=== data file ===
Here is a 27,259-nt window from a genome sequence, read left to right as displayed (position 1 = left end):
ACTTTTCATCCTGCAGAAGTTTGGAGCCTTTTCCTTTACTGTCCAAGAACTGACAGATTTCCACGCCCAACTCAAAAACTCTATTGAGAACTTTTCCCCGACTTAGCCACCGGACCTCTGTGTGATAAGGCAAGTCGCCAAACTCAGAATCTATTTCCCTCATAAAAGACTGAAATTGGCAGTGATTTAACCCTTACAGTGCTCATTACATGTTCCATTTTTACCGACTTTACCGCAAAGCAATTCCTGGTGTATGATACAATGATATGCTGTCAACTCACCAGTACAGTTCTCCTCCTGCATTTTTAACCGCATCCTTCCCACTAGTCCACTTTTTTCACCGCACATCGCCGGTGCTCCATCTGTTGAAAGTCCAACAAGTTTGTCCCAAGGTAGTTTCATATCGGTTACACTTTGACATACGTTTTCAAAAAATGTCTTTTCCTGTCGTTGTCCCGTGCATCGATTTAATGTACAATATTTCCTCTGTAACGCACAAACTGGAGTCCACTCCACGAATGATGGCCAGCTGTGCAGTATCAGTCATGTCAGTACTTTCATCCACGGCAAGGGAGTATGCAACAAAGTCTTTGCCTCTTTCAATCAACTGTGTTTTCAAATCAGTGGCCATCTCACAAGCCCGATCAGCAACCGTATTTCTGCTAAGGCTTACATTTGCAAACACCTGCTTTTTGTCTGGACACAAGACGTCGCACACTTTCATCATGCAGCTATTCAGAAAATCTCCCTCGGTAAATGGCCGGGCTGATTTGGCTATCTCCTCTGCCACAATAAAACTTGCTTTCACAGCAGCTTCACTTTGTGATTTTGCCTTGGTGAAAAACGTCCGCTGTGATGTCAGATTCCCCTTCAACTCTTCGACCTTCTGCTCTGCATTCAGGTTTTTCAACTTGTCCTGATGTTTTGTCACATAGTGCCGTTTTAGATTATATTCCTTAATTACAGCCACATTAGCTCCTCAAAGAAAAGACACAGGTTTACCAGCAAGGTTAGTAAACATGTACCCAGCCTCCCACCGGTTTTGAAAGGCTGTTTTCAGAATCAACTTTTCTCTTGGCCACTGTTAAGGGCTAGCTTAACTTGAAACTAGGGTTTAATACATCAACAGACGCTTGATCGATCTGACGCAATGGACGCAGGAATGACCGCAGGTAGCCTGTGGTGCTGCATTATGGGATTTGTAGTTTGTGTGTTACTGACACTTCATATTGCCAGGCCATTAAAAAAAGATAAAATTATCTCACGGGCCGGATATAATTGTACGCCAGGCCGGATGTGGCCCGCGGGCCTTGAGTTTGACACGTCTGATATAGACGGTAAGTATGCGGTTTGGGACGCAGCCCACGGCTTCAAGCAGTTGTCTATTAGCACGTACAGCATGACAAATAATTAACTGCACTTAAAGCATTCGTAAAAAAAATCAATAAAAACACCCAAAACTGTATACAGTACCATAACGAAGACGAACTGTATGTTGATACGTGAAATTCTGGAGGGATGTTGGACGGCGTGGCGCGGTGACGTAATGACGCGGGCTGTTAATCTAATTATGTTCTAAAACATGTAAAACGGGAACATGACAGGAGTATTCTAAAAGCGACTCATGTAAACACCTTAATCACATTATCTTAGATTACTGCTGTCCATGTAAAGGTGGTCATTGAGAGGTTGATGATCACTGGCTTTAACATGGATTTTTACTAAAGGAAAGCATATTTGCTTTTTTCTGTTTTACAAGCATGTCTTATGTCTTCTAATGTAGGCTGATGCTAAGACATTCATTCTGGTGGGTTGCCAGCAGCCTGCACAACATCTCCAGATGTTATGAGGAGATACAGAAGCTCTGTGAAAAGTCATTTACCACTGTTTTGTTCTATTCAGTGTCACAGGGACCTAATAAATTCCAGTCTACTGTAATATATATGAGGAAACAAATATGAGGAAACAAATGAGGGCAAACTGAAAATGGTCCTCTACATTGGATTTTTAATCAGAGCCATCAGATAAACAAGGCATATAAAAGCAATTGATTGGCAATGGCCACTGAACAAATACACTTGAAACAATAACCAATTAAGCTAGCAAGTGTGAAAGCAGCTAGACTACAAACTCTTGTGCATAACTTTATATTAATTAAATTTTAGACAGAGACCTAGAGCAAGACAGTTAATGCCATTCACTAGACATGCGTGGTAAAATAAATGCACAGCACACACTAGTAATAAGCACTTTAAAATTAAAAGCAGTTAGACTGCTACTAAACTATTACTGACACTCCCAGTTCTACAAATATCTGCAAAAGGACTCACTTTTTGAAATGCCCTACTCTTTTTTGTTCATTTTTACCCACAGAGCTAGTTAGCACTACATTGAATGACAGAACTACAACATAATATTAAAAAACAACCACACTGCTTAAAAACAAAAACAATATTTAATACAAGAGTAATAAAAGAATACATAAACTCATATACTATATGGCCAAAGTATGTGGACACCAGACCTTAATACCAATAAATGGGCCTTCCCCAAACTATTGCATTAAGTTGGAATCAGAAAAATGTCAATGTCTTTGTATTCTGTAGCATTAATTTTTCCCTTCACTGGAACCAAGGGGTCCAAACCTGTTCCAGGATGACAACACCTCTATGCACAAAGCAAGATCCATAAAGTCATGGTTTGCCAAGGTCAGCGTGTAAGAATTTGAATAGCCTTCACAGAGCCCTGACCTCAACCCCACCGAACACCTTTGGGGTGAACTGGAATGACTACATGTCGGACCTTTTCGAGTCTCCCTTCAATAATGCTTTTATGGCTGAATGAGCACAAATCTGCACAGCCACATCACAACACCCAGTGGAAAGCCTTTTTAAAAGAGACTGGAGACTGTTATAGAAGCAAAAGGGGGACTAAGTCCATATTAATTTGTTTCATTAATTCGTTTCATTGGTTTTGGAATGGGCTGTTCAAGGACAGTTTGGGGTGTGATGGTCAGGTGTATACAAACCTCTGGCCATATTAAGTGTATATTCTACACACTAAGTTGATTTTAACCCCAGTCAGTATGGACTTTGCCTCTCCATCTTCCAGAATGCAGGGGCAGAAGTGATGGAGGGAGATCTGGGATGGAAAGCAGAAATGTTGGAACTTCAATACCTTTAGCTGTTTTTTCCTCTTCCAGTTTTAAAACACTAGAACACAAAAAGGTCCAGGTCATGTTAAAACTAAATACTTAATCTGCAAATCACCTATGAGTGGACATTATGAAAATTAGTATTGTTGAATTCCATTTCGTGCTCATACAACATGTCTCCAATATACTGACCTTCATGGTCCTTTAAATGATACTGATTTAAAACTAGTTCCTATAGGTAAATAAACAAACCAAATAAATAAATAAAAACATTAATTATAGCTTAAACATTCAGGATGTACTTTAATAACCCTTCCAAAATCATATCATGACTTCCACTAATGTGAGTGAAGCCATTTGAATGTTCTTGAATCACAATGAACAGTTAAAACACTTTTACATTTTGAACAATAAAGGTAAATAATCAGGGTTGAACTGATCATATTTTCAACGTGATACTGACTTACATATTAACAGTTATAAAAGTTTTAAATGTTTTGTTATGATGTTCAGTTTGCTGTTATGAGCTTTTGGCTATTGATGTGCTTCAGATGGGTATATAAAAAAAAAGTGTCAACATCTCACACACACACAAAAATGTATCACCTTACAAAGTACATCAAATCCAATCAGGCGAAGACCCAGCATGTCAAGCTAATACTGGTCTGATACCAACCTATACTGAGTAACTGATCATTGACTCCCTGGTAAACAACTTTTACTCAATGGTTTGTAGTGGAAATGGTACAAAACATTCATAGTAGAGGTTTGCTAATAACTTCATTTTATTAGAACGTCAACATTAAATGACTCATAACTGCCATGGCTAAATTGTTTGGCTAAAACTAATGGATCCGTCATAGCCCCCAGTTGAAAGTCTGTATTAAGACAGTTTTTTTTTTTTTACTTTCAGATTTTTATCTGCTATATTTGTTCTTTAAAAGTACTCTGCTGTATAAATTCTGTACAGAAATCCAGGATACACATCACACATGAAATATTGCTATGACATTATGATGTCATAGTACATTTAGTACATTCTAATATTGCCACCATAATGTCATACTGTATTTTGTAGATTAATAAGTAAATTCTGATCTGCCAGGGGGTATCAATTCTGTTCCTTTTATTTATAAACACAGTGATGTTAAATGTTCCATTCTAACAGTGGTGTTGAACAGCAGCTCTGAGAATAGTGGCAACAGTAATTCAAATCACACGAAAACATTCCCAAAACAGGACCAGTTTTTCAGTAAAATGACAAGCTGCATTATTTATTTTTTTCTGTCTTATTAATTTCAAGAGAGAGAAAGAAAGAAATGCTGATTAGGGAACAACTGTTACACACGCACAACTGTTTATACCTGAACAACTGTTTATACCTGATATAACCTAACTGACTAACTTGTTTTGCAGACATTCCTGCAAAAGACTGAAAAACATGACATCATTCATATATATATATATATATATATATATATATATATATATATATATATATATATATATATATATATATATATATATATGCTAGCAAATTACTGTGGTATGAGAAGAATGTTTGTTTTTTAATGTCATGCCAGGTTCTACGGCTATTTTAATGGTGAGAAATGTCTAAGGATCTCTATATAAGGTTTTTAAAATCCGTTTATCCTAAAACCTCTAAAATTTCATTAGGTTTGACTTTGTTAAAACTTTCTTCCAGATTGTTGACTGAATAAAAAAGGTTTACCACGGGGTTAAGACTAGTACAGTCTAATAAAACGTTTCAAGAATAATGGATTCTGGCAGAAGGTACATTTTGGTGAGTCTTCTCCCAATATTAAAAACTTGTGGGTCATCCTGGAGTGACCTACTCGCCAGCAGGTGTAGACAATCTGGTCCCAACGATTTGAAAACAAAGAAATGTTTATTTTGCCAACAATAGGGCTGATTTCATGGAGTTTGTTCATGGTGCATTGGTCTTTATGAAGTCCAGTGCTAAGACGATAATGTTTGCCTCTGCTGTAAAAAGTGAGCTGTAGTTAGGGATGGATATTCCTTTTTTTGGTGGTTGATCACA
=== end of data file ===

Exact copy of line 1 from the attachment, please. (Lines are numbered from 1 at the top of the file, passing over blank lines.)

Here is a 27,259-nt window from a genome sequence, read left to right as displayed (position 1 = left end):